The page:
Many veterans feel that the VA Choice Program gives them the ability to get the care they need out from underneath the bureaucracy that exists within the VA and on which much of the blame for poor care is placed. The emergency spending bill which extends the VA Choice Program is seen by many as a welcome relief and will hopefully continue to improve the care received by those willing to sacrifice for this country.

Kit Kat

Ask Kit Kat – Forest Fires

Hook Law Center:  Kit Kat, what can you tell us about forest fires, and why they sometimes may be beneficial?

Kit Kat:  Well, this is an interesting proposition—should we let forest forest fires burn themselves out or should they be actively fought? The case for letting forest fires burn without active efforts to contain them is gaining acceptance. There are several reasons for this. First, scientists now believe that, in North America before European settlement, 20-30 million acres would burn in an average year. Today, it is more typical that only 4-5 million acres burn every year. Second, burned-over land is not a wasteland. It is actually a fertile area where many types of species survive and even thrive. Take for example, the black-backed woodpecker—the mainstay of its diet is grubs which absolutely abound in burned-out trees. For some beetles, it is their ideal habitat to lay eggs. They can sense that an area has become burned over, and will rush from miles away to deposit their eggs. Third, forests periodically need to be thinned, and fire is nature’s way of accomplishing this. Finally, human lives of forest firefighters are put at risk in each fire that is fought. Families of firefighters have come to realize that fighting fire to protect property is a high price to pay, and they are increasingly suing governments for wrongful death. According to Dr. Timothy Ingalsbee, a former firefighter and now head of an advocacy group, ‘Families are no longer going to be mollified by politicians showing up at the memorial talking about their fallen heroes.’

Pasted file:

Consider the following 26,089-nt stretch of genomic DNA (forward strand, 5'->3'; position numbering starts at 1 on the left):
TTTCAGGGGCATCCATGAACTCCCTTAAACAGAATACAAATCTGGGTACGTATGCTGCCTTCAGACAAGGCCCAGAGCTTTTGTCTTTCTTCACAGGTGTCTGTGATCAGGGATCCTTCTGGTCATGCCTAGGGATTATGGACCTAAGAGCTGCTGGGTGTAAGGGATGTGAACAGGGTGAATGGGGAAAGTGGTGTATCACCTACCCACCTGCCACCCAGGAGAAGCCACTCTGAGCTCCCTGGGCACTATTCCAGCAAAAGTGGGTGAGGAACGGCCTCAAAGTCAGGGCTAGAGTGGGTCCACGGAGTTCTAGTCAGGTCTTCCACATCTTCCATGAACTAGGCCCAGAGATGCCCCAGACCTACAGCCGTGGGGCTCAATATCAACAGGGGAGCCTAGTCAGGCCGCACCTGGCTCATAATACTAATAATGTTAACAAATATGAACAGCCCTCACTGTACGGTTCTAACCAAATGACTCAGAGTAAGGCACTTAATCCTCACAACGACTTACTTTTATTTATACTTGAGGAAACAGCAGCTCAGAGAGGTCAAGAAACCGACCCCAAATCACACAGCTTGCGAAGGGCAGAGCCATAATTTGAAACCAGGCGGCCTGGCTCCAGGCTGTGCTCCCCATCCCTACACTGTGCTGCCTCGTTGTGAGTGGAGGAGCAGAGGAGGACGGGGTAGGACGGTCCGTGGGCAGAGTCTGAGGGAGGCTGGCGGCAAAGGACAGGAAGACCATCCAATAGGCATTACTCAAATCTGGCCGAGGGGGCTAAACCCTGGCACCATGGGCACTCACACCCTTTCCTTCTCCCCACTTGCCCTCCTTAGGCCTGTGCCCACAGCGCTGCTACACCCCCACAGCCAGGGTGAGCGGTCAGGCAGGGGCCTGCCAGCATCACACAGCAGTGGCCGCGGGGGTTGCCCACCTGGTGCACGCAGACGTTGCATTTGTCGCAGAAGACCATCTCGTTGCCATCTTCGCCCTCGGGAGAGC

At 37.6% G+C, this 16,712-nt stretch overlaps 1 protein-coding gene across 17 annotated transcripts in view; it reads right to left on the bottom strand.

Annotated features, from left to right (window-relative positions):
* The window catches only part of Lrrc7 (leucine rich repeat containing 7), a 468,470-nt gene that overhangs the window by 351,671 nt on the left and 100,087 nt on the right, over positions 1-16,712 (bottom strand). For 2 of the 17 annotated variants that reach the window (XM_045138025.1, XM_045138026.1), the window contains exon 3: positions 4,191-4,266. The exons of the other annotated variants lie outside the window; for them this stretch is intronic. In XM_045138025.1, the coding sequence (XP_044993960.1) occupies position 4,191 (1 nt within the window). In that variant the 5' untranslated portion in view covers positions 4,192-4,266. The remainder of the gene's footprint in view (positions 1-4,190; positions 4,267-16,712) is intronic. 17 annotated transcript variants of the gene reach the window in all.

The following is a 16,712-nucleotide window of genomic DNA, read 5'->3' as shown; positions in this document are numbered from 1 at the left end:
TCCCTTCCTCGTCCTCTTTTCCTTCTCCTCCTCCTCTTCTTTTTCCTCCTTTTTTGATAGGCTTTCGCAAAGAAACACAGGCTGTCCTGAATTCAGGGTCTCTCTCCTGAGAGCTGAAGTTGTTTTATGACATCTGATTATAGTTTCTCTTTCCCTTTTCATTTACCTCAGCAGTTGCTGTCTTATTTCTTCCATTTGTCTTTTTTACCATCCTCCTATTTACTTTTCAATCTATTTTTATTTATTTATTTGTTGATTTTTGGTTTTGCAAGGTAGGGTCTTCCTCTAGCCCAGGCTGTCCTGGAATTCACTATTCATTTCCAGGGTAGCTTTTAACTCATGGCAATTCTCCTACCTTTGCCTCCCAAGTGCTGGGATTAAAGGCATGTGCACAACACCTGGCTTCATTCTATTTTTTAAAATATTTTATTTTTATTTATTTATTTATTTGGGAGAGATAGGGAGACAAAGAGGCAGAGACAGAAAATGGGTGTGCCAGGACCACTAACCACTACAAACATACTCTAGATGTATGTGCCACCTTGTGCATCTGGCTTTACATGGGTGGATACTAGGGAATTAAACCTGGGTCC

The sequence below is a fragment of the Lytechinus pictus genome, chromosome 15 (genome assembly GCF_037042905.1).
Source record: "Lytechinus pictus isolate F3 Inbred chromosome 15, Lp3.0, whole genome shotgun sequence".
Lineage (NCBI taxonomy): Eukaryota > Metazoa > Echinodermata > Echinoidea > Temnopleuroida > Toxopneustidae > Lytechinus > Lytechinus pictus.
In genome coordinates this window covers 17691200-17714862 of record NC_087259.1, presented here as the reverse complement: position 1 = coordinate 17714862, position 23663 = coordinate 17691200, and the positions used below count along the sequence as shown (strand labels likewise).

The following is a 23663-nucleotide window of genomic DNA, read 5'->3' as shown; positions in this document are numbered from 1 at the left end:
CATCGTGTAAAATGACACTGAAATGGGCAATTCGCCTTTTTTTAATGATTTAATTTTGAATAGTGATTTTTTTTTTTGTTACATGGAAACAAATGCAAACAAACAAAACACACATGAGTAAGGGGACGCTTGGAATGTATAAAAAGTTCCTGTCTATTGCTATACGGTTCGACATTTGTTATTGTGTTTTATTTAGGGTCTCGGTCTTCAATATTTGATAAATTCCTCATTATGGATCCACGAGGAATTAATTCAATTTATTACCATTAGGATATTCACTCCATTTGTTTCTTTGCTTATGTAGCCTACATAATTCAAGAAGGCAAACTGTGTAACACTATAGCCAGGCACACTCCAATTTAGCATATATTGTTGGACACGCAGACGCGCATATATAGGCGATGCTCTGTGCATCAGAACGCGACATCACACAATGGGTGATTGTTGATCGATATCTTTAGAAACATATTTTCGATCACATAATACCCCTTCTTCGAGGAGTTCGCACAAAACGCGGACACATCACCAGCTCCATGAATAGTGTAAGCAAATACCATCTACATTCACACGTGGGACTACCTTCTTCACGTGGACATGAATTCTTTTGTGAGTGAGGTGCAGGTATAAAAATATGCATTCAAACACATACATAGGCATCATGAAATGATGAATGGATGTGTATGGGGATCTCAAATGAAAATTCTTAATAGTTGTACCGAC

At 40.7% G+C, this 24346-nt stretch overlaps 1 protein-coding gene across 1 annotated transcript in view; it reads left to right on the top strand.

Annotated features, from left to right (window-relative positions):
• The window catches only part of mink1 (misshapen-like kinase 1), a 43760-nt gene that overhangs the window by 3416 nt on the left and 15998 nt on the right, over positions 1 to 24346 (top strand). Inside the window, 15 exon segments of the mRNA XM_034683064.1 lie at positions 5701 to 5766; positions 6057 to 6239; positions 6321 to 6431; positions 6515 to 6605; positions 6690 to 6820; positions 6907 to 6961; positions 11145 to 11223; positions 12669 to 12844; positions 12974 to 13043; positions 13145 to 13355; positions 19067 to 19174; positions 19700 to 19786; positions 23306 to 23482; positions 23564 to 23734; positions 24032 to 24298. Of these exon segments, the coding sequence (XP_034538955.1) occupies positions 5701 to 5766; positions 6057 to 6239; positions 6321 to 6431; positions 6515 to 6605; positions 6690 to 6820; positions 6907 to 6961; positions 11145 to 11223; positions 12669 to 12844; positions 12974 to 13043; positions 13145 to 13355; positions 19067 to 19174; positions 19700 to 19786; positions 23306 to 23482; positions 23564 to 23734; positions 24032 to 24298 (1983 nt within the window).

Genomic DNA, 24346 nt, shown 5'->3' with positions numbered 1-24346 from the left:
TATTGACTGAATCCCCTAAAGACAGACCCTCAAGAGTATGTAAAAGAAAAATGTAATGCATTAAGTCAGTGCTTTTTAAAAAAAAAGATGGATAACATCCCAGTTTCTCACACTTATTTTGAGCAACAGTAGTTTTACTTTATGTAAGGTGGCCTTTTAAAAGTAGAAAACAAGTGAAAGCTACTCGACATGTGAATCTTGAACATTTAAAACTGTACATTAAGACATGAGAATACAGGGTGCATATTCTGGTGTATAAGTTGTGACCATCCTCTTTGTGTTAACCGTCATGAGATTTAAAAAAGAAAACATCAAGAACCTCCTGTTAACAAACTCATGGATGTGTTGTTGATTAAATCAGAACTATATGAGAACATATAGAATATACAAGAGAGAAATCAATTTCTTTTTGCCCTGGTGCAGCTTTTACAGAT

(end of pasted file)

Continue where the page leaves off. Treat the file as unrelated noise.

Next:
Firefighting on a large scale started in the 19th century when it was in vogue to protect timberland for the commercial value. By the 1930s techniques had gradually improved to allow for large-scale firefighting efforts. So the debate continues. Most agree it would be better to let some acreage burn naturally—it’s a question of how much acreage. Also, some argue that money would be better spent on loans to homeowners who live on the edges of forests to build fire-resistant structures which actually have a good track record of being unharmed in fires, if the proper building materials are used. California could prove to be a test case. With 39 million inhabitants, the issue is very important. Even there, efforts by the US Forest Service are being made to allow fires caused by lightning to burn naturally in 3 national forests in the state. In summary, this is an important issue that can affect everyone, whether you live in a wooded area of not. Federal and state tax dollars to the tune of almost $2 billion annually are spent in firefighting.

(Justin Gillis, “Let Forest Fires Burn? What the Black-Backed Woodpecker Knows,” The New York Times, August 6, 2017)